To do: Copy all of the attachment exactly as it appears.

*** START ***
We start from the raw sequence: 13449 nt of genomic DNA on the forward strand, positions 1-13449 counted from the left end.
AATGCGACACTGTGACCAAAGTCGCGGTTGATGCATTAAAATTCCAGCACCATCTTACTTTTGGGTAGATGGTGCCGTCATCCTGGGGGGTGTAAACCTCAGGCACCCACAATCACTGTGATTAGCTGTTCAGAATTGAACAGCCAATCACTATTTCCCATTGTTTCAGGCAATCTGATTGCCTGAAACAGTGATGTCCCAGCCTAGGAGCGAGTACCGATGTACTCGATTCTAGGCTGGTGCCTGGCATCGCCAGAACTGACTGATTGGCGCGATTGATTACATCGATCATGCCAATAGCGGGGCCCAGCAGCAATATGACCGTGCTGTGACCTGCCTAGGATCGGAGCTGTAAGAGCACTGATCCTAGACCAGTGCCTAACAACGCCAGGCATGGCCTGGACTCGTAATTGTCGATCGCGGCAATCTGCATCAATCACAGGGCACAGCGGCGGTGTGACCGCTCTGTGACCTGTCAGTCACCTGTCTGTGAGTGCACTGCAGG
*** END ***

We start from the raw sequence: 13449 nt of genomic DNA on the forward strand, positions 1-13449 counted from the left end.
AATGCGACACTGTGACCAAAGTCGCGGTTGATGCATTAAAATTCCAGCACCATCTTACTTTTGGGTAGATGGTGCCGTCATCCTGGGGGGTGTAAACCTCAGGCACCCACAATCACTGTGATTAGCTGTTCAGAATTGAACAGCCAATCACTATTTCCCATTGTTTCAGGCAATCTGATTGCCTGAAACAGTGATGTCCCAGCCTAGGAGCGAGTACCGATGTACTCGATTCTAGGCTGGTGCCTGGCATCGCCAGAACTGACTGATTGGCGCGATTGATTACATCGATCATGCCAATAGCGGGGCCCAGCAGCAATATGACCGTGCTGTGACCTGCCTAGGATCGGAGCTGTAAGAGCACTGATCCTAGACCAGTGCCTAACAACGCCAGGCATGGCCTGGACTCGTAATTGTCGATCGCGGCAATCTGCATCAATCACAGGGCACAGCGGCGGTGTGACCGCTCTGTGACCTGTCAGTCACCTGTCTGTGAGTGCACTGCAGG